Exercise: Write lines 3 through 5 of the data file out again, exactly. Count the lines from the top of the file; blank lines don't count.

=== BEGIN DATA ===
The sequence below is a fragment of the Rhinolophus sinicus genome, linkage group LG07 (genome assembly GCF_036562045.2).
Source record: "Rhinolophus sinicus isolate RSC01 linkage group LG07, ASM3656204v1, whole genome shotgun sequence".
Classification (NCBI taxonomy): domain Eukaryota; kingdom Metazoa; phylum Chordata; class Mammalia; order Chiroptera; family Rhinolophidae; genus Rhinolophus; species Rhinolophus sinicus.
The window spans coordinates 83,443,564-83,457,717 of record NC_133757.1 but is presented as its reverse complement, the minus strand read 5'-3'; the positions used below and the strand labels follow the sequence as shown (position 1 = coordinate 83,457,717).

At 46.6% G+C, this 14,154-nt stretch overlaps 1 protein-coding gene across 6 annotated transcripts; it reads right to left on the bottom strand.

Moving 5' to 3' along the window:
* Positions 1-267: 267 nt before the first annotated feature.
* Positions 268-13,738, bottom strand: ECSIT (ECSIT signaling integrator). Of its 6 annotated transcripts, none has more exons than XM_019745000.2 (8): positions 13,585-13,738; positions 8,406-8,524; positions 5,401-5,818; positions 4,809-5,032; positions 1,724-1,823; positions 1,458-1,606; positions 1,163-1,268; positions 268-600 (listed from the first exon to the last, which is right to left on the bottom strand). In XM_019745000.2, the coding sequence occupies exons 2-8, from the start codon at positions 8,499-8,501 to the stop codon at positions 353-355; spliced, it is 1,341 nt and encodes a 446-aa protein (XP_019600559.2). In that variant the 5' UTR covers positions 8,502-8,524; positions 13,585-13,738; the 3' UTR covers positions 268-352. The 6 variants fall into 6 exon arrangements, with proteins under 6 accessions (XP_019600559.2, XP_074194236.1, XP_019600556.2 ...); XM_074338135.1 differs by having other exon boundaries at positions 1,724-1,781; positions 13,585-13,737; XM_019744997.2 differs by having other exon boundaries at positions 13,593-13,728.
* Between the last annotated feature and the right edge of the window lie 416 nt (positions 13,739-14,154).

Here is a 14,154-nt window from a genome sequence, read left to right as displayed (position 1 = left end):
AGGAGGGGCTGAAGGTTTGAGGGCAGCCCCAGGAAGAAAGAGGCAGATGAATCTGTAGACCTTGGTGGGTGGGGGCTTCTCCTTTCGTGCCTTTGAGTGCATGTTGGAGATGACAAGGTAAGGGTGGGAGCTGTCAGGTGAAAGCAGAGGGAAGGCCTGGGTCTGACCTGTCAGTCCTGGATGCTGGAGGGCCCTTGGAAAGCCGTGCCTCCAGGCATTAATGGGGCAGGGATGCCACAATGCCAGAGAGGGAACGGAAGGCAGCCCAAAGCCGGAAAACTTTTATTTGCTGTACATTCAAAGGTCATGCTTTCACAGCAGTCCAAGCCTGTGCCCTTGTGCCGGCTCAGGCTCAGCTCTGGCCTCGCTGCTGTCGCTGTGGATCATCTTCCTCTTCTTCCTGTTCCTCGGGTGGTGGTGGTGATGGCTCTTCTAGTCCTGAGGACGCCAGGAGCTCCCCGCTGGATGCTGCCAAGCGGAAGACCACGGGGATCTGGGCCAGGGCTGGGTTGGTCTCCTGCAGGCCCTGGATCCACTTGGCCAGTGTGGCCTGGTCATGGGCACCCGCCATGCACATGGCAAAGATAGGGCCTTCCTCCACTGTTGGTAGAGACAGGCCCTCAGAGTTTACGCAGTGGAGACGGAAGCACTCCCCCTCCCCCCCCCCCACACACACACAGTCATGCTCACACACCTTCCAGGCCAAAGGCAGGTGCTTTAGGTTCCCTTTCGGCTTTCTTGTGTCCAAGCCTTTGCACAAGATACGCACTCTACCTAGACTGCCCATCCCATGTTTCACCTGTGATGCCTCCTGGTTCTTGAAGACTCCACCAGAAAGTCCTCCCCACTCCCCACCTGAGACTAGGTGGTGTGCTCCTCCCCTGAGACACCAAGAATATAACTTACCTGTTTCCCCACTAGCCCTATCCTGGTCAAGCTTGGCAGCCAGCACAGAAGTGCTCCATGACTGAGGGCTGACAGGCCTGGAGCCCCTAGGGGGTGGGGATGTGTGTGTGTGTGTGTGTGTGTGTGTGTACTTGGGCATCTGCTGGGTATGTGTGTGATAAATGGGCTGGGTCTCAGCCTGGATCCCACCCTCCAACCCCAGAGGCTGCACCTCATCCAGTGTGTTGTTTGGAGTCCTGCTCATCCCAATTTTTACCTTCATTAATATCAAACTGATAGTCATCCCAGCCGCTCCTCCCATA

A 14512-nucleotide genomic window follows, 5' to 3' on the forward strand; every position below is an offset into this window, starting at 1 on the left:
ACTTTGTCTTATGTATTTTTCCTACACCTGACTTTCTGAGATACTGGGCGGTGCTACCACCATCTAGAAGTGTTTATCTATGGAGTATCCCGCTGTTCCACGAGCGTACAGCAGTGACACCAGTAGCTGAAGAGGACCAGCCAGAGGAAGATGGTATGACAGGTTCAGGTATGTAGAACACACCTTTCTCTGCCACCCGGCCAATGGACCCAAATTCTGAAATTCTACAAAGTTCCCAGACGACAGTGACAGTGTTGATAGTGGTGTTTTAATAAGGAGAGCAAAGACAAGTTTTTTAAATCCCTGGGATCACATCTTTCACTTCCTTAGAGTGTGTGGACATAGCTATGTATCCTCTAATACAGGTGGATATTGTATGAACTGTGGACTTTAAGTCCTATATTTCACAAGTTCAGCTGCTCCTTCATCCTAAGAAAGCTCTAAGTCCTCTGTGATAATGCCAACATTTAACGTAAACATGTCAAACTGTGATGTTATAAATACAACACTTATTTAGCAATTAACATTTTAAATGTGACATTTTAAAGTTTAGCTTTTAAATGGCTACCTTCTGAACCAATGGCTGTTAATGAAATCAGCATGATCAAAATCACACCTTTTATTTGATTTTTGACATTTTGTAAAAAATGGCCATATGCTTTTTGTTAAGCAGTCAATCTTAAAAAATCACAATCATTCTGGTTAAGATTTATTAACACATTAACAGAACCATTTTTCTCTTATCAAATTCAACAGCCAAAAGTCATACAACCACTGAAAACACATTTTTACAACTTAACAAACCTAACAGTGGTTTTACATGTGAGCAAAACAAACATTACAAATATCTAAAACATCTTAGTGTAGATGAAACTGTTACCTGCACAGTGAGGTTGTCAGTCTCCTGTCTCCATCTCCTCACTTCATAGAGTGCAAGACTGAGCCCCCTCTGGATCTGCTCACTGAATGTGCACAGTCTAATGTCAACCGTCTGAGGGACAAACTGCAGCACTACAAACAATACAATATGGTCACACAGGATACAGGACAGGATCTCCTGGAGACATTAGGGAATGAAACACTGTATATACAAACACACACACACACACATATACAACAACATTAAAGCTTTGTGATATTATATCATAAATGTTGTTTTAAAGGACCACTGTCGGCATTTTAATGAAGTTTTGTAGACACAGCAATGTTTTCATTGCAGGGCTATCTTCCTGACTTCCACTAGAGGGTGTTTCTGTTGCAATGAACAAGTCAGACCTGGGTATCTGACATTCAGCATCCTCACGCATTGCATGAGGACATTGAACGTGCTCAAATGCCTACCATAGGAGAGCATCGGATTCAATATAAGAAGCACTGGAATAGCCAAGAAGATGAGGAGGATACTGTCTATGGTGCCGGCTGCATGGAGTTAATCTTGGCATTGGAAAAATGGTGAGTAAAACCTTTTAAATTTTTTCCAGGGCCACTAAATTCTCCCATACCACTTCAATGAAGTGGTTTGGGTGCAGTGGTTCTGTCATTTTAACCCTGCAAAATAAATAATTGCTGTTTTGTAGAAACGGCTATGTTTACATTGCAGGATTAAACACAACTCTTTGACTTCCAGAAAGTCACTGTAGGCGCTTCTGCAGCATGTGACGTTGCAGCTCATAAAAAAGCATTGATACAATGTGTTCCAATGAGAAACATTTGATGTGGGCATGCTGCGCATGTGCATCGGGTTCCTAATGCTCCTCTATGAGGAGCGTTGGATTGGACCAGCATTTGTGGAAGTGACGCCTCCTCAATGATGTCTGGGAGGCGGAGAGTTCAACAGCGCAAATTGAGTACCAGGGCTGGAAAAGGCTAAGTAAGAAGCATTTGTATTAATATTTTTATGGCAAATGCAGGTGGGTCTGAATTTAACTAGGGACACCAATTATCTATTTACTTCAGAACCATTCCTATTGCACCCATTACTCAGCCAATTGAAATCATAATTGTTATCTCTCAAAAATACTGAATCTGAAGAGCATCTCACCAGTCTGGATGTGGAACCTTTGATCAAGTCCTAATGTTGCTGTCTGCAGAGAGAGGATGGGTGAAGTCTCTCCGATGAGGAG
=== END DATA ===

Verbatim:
Classification (NCBI taxonomy): domain Eukaryota; kingdom Metazoa; phylum Chordata; class Mammalia; order Chiroptera; family Rhinolophidae; genus Rhinolophus; species Rhinolophus sinicus.
The window spans coordinates 83,443,564-83,457,717 of record NC_133757.1 but is presented as its reverse complement, the minus strand read 5'-3'; the positions used below and the strand labels follow the sequence as shown (position 1 = coordinate 83,457,717).

At 46.6% G+C, this 14,154-nt stretch overlaps 1 protein-coding gene across 6 annotated transcripts; it reads right to left on the bottom strand.